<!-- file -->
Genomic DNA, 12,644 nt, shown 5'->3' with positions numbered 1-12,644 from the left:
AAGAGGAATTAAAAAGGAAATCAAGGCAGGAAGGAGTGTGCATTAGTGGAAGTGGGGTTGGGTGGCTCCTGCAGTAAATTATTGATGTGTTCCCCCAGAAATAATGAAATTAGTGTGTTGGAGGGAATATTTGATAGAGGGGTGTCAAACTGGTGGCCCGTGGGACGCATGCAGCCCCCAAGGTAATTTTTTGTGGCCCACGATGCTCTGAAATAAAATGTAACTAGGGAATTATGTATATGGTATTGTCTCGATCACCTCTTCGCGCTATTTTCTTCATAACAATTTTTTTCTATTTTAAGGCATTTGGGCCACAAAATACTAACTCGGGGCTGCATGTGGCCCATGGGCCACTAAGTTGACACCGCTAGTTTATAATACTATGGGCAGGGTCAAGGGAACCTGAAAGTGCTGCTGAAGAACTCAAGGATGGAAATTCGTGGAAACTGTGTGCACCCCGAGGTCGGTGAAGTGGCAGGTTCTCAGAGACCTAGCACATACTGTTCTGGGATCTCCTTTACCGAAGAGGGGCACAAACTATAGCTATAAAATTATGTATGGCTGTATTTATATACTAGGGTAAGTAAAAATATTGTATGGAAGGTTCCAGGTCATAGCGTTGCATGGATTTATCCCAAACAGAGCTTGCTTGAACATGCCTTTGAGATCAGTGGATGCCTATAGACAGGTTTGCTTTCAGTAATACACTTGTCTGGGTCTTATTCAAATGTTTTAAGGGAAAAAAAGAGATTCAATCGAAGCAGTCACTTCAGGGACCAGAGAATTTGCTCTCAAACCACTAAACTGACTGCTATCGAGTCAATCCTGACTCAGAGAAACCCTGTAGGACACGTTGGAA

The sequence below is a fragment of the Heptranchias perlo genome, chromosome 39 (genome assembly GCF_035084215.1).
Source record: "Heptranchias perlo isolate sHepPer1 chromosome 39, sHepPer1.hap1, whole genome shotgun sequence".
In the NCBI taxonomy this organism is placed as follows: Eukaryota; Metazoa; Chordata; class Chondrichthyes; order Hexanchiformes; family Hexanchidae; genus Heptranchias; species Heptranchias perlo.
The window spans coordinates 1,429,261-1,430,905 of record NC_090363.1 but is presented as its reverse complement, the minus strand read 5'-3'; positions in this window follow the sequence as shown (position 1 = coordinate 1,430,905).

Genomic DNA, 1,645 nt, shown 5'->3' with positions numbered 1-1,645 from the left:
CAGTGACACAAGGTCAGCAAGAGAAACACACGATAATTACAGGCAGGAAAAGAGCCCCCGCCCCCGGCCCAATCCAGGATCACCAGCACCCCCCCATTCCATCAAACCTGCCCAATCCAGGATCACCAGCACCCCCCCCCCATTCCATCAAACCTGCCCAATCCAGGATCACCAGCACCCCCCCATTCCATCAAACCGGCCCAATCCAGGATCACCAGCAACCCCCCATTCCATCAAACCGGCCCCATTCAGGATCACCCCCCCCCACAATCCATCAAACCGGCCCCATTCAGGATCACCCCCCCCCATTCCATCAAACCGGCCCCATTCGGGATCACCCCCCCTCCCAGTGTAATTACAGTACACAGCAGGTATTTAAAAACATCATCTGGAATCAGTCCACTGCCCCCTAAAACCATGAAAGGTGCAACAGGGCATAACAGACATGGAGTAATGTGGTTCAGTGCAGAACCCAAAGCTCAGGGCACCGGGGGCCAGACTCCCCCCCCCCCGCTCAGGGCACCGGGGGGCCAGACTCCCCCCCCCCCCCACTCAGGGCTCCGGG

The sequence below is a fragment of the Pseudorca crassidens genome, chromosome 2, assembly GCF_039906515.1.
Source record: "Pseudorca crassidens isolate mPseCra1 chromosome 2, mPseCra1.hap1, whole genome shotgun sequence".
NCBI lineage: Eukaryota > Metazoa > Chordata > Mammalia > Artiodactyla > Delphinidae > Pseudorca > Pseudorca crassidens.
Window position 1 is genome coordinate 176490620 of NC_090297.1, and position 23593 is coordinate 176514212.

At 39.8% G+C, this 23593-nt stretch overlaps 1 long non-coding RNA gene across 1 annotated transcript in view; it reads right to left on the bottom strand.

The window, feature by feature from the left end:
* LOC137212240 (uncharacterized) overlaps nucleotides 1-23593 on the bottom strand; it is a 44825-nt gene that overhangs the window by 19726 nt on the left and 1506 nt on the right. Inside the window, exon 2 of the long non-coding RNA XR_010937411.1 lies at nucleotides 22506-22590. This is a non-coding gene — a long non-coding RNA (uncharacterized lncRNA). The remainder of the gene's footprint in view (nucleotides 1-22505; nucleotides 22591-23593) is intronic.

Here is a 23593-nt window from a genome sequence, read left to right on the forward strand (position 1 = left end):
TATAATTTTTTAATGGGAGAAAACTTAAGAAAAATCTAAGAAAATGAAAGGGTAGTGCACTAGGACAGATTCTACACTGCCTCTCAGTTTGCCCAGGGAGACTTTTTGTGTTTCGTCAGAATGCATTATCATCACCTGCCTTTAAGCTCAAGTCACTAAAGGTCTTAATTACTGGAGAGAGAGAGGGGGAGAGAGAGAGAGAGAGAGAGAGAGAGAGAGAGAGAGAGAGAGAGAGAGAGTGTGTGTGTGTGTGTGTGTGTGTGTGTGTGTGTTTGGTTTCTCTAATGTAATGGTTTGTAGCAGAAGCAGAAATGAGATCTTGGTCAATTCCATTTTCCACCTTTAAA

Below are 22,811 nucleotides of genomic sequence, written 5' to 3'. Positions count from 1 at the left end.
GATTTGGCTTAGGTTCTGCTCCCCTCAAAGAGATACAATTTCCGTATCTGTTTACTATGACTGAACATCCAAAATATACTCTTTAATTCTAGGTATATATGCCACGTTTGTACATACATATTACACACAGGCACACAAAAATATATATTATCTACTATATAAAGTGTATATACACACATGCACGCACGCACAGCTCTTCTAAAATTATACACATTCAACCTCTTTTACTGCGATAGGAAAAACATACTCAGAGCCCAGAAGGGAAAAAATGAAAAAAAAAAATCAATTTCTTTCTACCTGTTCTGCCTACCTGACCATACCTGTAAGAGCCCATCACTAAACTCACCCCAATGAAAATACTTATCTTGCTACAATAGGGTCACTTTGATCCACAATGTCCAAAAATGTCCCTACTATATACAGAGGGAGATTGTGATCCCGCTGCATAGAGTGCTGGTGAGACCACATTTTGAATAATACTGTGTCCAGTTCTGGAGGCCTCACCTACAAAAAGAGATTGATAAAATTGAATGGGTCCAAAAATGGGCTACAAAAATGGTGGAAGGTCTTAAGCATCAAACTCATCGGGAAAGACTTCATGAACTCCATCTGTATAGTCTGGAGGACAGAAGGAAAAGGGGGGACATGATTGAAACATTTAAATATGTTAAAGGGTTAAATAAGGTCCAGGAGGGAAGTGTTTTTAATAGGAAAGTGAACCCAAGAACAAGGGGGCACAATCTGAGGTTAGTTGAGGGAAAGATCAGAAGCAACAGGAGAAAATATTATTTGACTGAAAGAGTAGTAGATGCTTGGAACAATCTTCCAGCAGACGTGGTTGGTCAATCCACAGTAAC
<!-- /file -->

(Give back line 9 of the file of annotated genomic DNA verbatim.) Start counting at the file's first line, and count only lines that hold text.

The sequence below is a fragment of the Pseudorca crassidens genome, chromosome 2, assembly GCF_039906515.1.